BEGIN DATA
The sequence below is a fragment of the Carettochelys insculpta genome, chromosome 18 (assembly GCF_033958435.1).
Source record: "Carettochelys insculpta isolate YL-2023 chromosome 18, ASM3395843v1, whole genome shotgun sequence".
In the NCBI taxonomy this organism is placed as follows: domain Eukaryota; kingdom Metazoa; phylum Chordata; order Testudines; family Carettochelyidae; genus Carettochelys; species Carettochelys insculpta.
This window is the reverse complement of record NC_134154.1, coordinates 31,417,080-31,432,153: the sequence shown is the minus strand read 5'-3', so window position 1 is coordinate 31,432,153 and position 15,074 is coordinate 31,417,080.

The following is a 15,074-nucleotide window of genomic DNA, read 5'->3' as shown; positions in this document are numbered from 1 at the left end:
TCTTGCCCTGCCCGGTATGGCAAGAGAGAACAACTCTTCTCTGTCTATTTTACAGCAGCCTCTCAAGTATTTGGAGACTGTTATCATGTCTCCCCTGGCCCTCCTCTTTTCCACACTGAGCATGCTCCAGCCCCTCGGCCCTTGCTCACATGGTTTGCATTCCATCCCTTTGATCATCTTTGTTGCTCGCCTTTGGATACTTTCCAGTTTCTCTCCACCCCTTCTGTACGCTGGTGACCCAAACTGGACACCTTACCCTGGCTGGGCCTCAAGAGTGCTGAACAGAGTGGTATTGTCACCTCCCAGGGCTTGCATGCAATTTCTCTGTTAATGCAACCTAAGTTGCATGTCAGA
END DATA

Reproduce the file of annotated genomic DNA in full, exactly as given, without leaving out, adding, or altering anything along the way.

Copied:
The sequence below is a fragment of the Carettochelys insculpta genome, chromosome 18 (assembly GCF_033958435.1).
Source record: "Carettochelys insculpta isolate YL-2023 chromosome 18, ASM3395843v1, whole genome shotgun sequence".
In the NCBI taxonomy this organism is placed as follows: domain Eukaryota; kingdom Metazoa; phylum Chordata; order Testudines; family Carettochelyidae; genus Carettochelys; species Carettochelys insculpta.
This window is the reverse complement of record NC_134154.1, coordinates 31,417,080-31,432,153: the sequence shown is the minus strand read 5'-3', so window position 1 is coordinate 31,432,153 and position 15,074 is coordinate 31,417,080.

The following is a 15,074-nucleotide window of genomic DNA, read 5'->3' as shown; positions in this document are numbered from 1 at the left end:
TCTTGCCCTGCCCGGTATGGCAAGAGAGAACAACTCTTCTCTGTCTATTTTACAGCAGCCTCTCAAGTATTTGGAGACTGTTATCATGTCTCCCCTGGCCCTCCTCTTTTCCACACTGAGCATGCTCCAGCCCCTCGGCCCTTGCTCACATGGTTTGCATTCCATCCCTTTGATCATCTTTGTTGCTCGCCTTTGGATACTTTCCAGTTTCTCTCCACCCCTTCTGTACGCTGGTGACCCAAACTGGACACCTTACCCTGGCTGGGCCTCAAGAGTGCTGAACAGAGTGGTATTGTCACCTCCCAGGGCTTGCATGCAATTTCTCTGTTAATGCAACCTAAGTTGCATGTCAGA